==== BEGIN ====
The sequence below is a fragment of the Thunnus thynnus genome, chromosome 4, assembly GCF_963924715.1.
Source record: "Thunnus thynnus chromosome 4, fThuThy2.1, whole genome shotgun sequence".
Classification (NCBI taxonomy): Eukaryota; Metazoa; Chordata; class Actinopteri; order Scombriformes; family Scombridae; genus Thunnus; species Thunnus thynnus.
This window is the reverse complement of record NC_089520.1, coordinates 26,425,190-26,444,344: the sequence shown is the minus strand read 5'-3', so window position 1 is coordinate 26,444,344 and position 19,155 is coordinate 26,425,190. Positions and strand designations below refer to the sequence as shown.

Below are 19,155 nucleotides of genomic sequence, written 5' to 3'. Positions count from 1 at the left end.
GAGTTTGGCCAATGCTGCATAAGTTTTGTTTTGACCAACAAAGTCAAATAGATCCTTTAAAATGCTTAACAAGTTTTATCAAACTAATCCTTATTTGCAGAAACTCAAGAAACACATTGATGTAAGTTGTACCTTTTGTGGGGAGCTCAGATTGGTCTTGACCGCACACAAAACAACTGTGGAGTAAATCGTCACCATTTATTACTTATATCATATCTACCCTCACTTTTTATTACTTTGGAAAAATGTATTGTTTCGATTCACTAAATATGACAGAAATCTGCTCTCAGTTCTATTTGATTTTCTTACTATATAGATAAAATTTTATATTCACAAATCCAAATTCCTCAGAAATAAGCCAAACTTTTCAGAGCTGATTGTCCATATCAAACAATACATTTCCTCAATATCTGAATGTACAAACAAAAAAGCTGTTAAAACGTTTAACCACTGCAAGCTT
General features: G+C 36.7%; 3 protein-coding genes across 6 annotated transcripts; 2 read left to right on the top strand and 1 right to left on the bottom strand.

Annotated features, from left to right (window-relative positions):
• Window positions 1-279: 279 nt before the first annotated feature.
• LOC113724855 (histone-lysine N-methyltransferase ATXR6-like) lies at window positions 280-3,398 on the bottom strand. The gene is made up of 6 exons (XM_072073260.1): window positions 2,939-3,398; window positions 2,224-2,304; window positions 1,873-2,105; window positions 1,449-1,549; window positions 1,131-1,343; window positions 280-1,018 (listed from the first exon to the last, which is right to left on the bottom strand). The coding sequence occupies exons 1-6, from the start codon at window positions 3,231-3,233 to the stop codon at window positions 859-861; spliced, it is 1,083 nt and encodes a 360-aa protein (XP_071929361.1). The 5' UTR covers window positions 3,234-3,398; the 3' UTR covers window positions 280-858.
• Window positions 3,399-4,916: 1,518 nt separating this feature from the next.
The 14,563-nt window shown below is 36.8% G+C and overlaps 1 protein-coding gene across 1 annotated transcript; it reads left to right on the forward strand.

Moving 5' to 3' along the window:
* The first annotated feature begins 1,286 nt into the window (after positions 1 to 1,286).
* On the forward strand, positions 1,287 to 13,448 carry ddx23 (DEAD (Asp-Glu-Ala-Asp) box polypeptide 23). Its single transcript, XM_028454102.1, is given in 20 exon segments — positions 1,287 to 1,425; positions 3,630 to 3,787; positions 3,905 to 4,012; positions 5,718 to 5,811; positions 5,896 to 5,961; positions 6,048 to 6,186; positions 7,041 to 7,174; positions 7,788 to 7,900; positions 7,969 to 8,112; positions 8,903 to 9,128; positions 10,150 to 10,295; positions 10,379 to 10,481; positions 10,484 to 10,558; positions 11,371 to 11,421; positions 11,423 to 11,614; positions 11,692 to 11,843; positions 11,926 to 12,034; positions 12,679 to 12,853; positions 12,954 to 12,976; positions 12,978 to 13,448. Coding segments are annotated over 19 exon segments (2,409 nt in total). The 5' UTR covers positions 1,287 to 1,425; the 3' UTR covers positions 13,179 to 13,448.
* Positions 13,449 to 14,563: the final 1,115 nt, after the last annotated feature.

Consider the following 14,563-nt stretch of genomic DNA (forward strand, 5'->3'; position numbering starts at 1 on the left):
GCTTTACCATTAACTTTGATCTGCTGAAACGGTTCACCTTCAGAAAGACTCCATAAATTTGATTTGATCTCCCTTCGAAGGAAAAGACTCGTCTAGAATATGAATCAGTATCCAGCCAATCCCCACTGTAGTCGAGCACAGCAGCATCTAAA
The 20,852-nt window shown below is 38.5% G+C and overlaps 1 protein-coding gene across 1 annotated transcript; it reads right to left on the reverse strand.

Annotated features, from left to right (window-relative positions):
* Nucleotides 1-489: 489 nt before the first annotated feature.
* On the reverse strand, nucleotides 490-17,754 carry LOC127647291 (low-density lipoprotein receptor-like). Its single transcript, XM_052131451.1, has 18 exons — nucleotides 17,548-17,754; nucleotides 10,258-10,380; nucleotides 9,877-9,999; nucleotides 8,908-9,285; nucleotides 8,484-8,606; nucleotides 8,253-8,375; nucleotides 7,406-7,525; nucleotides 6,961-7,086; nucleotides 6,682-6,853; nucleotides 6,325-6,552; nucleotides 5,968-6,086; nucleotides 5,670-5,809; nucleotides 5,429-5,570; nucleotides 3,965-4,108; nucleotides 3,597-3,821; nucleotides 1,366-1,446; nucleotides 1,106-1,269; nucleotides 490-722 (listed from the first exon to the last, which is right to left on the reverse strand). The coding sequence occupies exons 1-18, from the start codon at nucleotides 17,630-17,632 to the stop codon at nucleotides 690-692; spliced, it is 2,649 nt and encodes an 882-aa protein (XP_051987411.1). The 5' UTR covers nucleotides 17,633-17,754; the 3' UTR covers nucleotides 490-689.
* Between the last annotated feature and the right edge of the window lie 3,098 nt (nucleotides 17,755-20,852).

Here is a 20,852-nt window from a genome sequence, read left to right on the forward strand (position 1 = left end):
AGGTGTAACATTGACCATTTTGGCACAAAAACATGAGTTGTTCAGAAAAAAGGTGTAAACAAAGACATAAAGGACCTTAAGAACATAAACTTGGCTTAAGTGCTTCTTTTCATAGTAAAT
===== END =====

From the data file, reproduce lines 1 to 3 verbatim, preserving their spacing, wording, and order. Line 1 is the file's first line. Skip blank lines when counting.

The sequence below is a fragment of the Thunnus thynnus genome, chromosome 4, assembly GCF_963924715.1.
Source record: "Thunnus thynnus chromosome 4, fThuThy2.1, whole genome shotgun sequence".
Classification (NCBI taxonomy): Eukaryota; Metazoa; Chordata; class Actinopteri; order Scombriformes; family Scombridae; genus Thunnus; species Thunnus thynnus.